TDR: How do you think the College could better use polling to improve student life?
HE: I know that there’s been some movement to have a Dartmouth polling site to poll students and I think that is so important. This is not high school anymore. This is college. This is where boys develop into men and girls develop into women. This is where children develop into adults. I just think that it’s very important that you have student input. Exactly how that’s done I think is up to each individual institution and what they see themselves as. One issue to me that was so funny when I was here was the issue of dining hall dollars. When I was here, people liked the á la carte system, and then they [introduced meal swipes.] I thought that was such a ridiculous move. I don’t think a lot of students necessarily wanted that. Polling can be used in that situation to help us know for sure whether or not that’s something that most people want.
TDR: A number of different people have characterized you as preferring numbers over ideas. There are many issues in American politics where people don’t take numbers into account when making decisions. How do you impose a numerical structure on those issues?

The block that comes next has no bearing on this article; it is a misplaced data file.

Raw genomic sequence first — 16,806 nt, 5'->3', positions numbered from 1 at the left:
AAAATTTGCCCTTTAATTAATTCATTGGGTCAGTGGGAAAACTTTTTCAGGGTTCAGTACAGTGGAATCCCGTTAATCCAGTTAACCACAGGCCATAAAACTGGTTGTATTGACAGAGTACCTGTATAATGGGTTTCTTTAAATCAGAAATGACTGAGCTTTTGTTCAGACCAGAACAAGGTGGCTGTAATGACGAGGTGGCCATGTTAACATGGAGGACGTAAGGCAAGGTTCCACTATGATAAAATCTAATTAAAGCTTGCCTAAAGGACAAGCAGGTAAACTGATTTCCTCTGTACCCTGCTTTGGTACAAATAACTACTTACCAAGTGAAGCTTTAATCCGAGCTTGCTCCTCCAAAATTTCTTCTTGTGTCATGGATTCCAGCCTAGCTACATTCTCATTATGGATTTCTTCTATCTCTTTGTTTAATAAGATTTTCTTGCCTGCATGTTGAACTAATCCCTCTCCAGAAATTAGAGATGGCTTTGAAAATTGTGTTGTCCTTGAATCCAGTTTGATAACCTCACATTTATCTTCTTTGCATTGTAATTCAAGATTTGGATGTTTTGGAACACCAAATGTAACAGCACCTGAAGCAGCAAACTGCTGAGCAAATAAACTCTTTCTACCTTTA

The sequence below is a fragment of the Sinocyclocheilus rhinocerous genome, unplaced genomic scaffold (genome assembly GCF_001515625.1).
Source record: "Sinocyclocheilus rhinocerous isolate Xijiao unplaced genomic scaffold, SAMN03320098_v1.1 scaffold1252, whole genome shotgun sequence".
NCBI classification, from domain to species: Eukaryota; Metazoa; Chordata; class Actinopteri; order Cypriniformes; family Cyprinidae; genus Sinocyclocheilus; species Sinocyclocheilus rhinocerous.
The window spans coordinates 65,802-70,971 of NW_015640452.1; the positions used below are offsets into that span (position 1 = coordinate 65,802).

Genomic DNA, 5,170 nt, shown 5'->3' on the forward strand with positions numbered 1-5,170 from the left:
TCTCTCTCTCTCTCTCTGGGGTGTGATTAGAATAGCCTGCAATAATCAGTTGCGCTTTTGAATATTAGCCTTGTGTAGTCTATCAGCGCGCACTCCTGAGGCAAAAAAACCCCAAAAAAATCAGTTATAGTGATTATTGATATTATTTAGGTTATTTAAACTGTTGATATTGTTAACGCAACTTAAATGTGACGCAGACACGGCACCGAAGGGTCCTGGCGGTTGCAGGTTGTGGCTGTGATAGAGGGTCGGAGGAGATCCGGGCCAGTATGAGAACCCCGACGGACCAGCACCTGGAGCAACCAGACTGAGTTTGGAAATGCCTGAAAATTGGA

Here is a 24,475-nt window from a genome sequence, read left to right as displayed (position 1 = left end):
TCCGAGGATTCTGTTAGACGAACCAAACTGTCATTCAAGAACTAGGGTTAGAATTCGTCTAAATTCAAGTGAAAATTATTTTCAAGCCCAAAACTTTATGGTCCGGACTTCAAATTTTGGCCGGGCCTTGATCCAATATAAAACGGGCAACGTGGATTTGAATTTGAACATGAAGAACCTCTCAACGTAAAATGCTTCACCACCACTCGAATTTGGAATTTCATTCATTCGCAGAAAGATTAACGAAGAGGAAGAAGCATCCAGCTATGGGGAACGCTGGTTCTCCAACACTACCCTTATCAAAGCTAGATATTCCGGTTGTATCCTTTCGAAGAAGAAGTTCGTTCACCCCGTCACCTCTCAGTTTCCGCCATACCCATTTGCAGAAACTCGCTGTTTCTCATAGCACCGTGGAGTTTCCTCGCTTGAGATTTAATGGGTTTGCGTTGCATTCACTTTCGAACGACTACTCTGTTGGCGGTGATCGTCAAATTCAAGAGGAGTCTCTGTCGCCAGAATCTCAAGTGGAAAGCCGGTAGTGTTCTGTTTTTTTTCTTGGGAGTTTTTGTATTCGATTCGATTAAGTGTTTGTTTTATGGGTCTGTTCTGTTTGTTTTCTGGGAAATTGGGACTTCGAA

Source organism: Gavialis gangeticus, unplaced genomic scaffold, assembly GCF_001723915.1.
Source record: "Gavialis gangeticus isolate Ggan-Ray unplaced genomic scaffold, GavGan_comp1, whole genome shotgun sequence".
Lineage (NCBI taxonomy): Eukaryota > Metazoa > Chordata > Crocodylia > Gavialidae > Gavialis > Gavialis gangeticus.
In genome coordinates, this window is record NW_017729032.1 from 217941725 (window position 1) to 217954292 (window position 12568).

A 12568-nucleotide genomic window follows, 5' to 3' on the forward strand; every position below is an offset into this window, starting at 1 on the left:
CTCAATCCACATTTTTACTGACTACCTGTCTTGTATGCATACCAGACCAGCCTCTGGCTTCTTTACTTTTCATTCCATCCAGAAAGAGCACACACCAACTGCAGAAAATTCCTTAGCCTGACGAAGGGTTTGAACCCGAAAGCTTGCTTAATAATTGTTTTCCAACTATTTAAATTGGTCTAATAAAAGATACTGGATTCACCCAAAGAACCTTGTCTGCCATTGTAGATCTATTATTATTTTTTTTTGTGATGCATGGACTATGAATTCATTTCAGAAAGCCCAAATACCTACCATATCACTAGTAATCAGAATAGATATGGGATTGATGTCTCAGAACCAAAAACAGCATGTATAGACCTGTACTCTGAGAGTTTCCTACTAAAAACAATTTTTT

HE: I think sometimes it’s very difficult. People come to their opinions, and we have research that shows that if we show them that numbers doesn’t necessarily back their ideas, they actually become more entrenched in their ideas despite what the numbers show. I’m not necessarily sure that numbers can convince people whether they’re right or wrong. What I’m interested in is numbers over ideas. What gets me up in the morning isn’t what so-and-so thinks about such-and-such. I don’t want to have a policy debate. I’m interested in applying numbers and saying, “Okay, which do people agree with more? Which idea holds more sway with the American people?” and not necessarily which idea holds more sway over me.